quest. There are no indications that the “prolonged duet” (LW 96) of unequal voices will eventually fail to arrive at the ultimate truth. – The concept itself is thus
left intact, but slightly extended: to fulfil special extraordinary and innovative tasks, it occasionally takes a rare, eccentric character, who in certain aspects
transgresses the boundaries set by society (8), only to be finally reintegrated into the system (cf. LW 167).

The novel asserts its central idea of objective science in another episthemic metaphor, when Malone hits upon the idea of drawing a map to console the expedition’s quest for knowledge with the pressing practical needs of the moment. Climbing a tree with considerable effort, he distances himself from theobject of observation (i.e. the land) to gain a more exhaustive perspective. Facing not only his own physical limits, but even imminent danger, he is nevertheless able to secure the required information (cf. LW 104ff.).

In effect, the novel evokes a supreme ideal of science. Reality, as it spreads before observant eyes, is fully accessible to the mind. It consists of  “riddles” which are to be “read” in the one correct way (9). The only limits to the investigations seem to be a lack of resources and imminent physical danger (cf. LW 104ff.) Accordingly, the image of Maple White Land the expedition lays before the community at home corresponds to its actual state.In this perspective, the Unknown (10) unites the fascinating and thedeplorable,being of value for the novel opportunities it offers and only so upon exploration (11) .This implies a characteristic sense of possessiveness.

Professor Challenger reports that he deduced from the native legends of the evil "Curupuri” spirit: “‘[...] Now all tribes agree as to the direction in which Curupuri lives. It was the same direction from which the American had come. Something terrible lay that way. It was my business to find out what it was. […] I overcame the extreme reluctance of the natives – a reluctance which extends even to talk upon the subject – […] ‘“ (lw 26); confer also lw 36.
According to Challenger, the “unsatisfactory appearance” of the picture was brought about “when on descending the river the boat was upset”, and his case for undeveloped films got damaged. Malone contends that “an unkind critic might easily have misinterpreted that dim surface”. (lw 26 f). The damage described is rather metaphorical than realistic anyway.
The expedition is conveniently composed, with Lord John Roxton as the practically inclined athlete to counterbalance the learned men, and the young journalist Malone as the expedition’s spokesman, mediating between the theoretical and the practical. Their co-operation embodies the ideal of the skilled individual serving the common good.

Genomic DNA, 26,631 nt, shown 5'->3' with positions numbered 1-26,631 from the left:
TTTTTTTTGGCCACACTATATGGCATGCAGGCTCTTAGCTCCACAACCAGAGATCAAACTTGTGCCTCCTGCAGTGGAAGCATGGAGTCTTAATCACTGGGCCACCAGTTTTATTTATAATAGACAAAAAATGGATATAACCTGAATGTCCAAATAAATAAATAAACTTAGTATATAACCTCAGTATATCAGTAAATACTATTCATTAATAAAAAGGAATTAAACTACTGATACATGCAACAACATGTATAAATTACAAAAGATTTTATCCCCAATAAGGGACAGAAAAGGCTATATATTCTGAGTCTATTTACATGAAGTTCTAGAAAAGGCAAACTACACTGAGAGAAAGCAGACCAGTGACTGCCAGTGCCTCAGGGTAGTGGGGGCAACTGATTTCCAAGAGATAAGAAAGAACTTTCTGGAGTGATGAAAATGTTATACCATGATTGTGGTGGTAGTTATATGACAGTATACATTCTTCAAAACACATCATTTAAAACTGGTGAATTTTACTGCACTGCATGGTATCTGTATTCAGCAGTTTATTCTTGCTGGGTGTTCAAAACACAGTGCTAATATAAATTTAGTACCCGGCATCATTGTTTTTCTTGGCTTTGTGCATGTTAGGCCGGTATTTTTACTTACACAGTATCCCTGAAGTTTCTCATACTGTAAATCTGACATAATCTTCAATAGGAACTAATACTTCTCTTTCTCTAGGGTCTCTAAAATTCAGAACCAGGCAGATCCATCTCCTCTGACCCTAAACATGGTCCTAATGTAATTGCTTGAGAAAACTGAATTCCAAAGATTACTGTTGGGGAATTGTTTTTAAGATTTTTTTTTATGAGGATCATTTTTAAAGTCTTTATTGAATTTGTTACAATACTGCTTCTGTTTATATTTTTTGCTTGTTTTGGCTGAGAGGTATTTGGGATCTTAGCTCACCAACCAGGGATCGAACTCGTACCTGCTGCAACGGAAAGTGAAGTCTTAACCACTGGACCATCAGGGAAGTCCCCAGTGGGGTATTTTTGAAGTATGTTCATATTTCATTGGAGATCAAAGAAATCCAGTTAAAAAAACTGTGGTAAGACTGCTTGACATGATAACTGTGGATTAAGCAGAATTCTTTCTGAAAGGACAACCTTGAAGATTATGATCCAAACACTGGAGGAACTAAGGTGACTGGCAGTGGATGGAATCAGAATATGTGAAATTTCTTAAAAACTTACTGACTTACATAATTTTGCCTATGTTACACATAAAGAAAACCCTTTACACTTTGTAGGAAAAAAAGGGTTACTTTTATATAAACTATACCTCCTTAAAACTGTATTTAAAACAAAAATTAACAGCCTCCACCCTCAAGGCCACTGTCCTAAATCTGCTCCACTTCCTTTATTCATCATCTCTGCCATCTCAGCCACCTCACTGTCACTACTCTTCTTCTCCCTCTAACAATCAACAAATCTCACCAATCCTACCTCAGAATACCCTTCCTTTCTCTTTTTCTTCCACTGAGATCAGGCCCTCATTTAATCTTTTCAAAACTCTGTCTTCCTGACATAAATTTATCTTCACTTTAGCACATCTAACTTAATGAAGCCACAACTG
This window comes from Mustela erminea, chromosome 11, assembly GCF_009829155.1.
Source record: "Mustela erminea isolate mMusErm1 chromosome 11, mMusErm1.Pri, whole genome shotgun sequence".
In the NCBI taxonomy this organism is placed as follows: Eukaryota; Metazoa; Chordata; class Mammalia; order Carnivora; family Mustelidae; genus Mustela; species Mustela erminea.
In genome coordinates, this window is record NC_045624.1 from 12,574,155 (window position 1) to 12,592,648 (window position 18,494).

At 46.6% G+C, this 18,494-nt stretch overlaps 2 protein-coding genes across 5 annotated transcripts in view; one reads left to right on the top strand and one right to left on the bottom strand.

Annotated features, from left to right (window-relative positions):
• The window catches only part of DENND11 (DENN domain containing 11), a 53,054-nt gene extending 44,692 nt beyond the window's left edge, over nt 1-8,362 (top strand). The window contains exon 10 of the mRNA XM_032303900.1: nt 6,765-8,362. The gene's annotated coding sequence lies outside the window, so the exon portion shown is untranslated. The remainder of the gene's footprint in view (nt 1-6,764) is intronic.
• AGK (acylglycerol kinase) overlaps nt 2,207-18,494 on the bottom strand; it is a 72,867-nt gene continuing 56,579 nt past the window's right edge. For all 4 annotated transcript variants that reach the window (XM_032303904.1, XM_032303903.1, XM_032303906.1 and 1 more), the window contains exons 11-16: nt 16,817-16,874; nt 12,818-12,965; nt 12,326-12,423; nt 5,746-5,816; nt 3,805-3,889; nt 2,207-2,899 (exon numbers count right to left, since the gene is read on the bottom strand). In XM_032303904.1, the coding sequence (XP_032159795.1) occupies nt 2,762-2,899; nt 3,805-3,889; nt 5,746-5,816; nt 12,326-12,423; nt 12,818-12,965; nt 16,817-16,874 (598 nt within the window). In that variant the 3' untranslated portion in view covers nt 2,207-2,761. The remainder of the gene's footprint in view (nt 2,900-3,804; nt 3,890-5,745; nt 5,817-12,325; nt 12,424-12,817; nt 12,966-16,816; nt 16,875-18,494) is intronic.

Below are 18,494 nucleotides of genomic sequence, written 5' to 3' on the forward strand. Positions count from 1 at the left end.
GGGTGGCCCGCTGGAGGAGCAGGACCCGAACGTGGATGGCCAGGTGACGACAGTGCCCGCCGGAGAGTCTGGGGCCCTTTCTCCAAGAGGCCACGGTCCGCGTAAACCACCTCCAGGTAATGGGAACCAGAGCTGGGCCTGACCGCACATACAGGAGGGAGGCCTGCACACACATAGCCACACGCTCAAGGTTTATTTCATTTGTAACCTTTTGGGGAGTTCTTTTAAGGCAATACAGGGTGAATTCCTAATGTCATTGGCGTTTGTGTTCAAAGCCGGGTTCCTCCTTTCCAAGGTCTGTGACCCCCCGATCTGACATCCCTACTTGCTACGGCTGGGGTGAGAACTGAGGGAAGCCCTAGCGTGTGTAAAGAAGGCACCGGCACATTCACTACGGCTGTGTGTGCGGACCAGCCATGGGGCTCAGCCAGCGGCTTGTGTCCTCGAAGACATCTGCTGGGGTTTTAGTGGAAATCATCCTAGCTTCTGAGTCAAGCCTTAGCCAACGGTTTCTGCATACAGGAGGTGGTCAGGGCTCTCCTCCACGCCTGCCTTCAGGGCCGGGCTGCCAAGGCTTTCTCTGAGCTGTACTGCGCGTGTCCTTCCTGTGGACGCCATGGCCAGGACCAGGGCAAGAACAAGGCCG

Bitten by an undescribed insect, Malone is admonished to cultivate a “philosophic temperament”, which estimates all “work[s] of Nature” alike (LW 86).
When the expedition believes itself in danger from cannibal tribes, Malone remarks that the Professors had the special “bravery of the scientific mind”: “ It is decreed by a merciful Nature that the human brain cannot think of two things simultaneously, so that if it be steeped in curiosity as to science it has no room for merely personal considerations. All day amid that incessant and mysterious menace our two Professors watched every bird upon the wing […] with many a sharp wordy contention, […] but with no more sense of danger and no more reference to drum-beating Indians than if they were seated together in the smoking-room of the Royal Society's Club in St.James's Street.” (lw 60f).
This is also reflected in the role of Malone, who supposedly preserves the expeditions’ “ experiences and impressions” (lw 86) without loss. The text’s few playful attempts to reflect literaryness (e.g. lw 86, 160ff.) do not alter this.
Their communication appears hard to understand (cf. lw 10 et al.), their general attitude towards the world is once even described in the metaphor of “scientific masks” (lw 138).
This line of thought may have been continued from the eminent Sherlock Holmes stories, whose genial protagonist finds it likewise difficult to lead a life in the centre of a well-established society. It also highlights the innovative potential of science.
 This imagery appears explicitly in two utterances of Challenger (cf. lw 136, 156).
Its importance is stressed by the altogether 25 appearances of the term “unknown” (computer count in full-text).
The unknown brings danger and alienates the explorer from his civilised self (cf. lw 139), yet it is wonderful and releases him a “better and deeper man” (lw 158).
Author's Logo · Author: Paul - Christoph Trüper, 2005  - 2008.